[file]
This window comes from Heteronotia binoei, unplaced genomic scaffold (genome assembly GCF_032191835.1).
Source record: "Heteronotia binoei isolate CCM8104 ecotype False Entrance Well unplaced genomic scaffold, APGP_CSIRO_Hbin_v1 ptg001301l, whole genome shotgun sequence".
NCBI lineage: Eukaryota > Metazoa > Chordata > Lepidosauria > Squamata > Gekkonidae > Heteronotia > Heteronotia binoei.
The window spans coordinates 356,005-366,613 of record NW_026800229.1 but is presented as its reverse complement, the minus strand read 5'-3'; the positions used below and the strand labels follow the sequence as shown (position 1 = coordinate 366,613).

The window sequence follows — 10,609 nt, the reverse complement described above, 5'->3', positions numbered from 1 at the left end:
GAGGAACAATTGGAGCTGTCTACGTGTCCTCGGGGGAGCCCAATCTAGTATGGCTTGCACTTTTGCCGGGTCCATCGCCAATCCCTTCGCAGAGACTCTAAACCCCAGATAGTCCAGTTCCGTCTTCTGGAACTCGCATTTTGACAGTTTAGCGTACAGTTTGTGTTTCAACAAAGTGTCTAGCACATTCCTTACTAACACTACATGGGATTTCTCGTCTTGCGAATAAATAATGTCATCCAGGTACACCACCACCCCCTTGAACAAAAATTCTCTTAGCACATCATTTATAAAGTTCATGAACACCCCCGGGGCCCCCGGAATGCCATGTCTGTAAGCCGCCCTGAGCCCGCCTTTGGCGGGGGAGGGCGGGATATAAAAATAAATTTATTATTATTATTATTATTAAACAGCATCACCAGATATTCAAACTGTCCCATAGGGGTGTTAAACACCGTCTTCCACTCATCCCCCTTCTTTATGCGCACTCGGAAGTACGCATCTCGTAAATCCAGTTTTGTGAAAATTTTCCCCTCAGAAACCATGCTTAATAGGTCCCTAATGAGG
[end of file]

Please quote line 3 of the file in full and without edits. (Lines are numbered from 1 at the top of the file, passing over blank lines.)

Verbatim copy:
NCBI lineage: Eukaryota > Metazoa > Chordata > Lepidosauria > Squamata > Gekkonidae > Heteronotia > Heteronotia binoei.